Los antipsicóticos de depósito han sido utilizados generalmente en pacientes que padecen esquizofrenia crónica con problemas de adherencia a antipsicóticos orales. Sin embargo, se ha planteado que en etapas psicóticas precoces el uso de antipsicóticos de depósito podría ser más efectivo, aunque esto es materia de debate. Utilizando la base de datos Epistemonikos, la cual es mantenida mediante búsquedas en 30 bases de datos, identificamos tres revisiones sistemáticas que en conjunto incluyen dos estudios aleatorizados. Realizamos un metanálisis y tablas de resumen de los resultados utilizando el método GRADE. Concluimos que no está claro si los antipsicóticos de depósito son superiores o inferiores a los orales en un primer episodio psicótico porque la certeza de la evidencia disponible es muy baja.

Authors: Cristián Orus[1,3], David Aceituno[2,3]

Affiliation:
[1] Facultad de Medicina, Pontificia Universidad Católica de Chile, Santiago, Chile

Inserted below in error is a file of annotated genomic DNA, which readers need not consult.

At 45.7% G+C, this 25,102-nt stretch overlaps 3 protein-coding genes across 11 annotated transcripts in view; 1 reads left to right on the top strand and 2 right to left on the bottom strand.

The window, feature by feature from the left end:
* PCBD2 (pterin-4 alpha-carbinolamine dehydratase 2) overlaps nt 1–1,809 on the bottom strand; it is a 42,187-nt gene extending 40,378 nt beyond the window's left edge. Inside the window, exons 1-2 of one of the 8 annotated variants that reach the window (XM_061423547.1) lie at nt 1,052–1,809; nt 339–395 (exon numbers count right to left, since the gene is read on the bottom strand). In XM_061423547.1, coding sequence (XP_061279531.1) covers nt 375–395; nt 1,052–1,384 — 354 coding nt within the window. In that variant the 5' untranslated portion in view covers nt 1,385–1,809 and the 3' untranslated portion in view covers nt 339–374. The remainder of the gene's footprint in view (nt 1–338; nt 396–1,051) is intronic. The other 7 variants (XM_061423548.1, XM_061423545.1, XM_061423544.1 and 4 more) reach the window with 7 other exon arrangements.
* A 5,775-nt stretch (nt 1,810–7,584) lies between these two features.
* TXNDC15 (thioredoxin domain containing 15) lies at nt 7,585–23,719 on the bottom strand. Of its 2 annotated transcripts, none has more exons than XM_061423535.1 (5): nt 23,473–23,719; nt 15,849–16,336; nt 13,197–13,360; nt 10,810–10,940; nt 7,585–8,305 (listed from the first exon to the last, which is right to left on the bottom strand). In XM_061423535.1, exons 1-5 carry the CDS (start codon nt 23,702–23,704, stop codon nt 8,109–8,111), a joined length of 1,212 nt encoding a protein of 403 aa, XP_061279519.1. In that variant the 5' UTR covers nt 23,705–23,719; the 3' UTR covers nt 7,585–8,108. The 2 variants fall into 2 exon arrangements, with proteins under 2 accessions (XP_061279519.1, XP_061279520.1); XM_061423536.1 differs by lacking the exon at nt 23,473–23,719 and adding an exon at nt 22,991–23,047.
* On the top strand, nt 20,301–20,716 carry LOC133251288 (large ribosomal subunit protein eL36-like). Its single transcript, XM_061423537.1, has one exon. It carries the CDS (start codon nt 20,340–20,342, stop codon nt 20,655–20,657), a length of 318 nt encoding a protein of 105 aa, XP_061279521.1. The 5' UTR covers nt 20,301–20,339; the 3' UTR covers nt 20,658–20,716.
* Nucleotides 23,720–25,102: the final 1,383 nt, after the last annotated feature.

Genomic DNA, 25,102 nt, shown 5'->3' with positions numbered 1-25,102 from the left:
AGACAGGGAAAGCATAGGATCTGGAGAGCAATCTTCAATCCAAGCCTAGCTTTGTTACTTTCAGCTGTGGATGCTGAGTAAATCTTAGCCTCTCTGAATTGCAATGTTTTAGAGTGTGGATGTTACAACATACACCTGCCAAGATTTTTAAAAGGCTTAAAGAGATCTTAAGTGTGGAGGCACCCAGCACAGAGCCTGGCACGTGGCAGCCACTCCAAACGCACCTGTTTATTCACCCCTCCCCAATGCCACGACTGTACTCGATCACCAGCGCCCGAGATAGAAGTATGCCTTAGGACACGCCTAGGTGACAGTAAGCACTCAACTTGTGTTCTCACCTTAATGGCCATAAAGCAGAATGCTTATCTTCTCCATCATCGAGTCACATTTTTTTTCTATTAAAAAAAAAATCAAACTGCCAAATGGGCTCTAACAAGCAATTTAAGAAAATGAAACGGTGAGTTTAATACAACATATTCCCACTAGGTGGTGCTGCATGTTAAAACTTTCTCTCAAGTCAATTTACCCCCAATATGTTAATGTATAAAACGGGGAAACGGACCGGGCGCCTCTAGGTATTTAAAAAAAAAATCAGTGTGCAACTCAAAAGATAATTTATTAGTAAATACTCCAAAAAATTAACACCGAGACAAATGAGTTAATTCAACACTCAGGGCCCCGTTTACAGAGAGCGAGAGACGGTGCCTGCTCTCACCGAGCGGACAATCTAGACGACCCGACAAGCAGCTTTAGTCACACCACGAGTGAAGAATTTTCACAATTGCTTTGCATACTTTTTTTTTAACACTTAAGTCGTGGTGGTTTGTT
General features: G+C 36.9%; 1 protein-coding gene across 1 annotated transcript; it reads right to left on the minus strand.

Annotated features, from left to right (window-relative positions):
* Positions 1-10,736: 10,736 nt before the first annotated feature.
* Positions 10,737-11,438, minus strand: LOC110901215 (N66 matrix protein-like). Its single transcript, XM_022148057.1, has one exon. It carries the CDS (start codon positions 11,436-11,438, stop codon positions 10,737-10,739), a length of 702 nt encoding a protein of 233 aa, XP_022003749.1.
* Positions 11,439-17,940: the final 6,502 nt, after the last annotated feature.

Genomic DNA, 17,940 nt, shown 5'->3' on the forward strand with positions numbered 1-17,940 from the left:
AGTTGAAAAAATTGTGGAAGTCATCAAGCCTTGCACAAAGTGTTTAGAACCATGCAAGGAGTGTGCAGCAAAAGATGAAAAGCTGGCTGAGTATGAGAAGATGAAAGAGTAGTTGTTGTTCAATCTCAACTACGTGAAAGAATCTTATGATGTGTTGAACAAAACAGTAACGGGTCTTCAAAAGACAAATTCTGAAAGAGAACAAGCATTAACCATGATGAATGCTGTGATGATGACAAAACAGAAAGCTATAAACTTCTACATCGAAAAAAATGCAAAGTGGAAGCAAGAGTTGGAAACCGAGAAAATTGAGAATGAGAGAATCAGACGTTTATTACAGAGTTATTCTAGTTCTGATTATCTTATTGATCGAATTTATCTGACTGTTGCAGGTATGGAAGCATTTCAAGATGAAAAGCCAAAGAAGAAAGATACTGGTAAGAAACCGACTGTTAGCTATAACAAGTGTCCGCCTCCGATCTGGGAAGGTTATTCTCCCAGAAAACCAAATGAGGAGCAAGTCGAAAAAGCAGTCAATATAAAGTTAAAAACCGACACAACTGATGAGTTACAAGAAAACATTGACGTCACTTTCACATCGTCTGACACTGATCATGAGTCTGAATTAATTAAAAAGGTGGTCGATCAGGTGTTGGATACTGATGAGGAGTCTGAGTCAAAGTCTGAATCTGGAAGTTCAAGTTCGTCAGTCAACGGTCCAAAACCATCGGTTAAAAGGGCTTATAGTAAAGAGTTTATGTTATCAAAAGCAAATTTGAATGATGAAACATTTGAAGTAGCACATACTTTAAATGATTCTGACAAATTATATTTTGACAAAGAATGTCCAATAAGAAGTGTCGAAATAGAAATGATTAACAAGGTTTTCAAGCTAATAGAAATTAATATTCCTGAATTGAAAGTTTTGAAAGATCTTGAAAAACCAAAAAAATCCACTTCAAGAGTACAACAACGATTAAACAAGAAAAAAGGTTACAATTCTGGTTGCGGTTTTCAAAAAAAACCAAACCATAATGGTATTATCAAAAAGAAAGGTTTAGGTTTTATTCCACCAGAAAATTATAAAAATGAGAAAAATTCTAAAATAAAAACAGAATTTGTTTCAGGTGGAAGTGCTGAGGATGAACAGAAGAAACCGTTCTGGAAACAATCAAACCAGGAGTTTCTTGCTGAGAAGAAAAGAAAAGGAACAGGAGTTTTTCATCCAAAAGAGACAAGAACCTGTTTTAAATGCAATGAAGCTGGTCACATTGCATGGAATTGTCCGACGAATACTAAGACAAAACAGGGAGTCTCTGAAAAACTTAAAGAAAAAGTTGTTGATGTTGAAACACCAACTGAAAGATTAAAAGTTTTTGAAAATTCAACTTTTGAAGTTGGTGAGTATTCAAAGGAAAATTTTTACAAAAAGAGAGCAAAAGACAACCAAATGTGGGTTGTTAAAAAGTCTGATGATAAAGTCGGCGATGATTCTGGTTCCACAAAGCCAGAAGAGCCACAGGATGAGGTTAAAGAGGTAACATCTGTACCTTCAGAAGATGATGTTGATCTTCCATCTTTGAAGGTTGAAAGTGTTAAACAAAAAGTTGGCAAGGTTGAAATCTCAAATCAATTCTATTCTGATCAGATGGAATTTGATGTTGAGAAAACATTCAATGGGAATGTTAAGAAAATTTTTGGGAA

[2] Departamento de Psiquiatría, Facultad de Medicina, Pontificia Universidad Católica de Chile, Santiago, Chile
[3] Proyecto Epistemonikos, Santiago, Chile

E-mail: daceituno@med.puc.cl

Author address:
[1] Facultad de Medicina
Pontificia Universidad Católica de Chile
Lira 63
Santiago Centro
Chile

Citation: Orus C, Aceituno D. Are depot as effective as oral antipsychotics on first-episode psychosis?. Medwave 2016;16(Suppl 2):e6447 doi: 10.5867/medwave.2016.6447

Publication date: 23/5/2016

PubMed record

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  1. Taylor M, Ng KY. Should long-acting (depot) antipsychotics be used in early schizophrenia? A systematic review. Aust N Z J Psychiatry. 2013 Jul;47(7):624-30. | CrossRef | PubMed |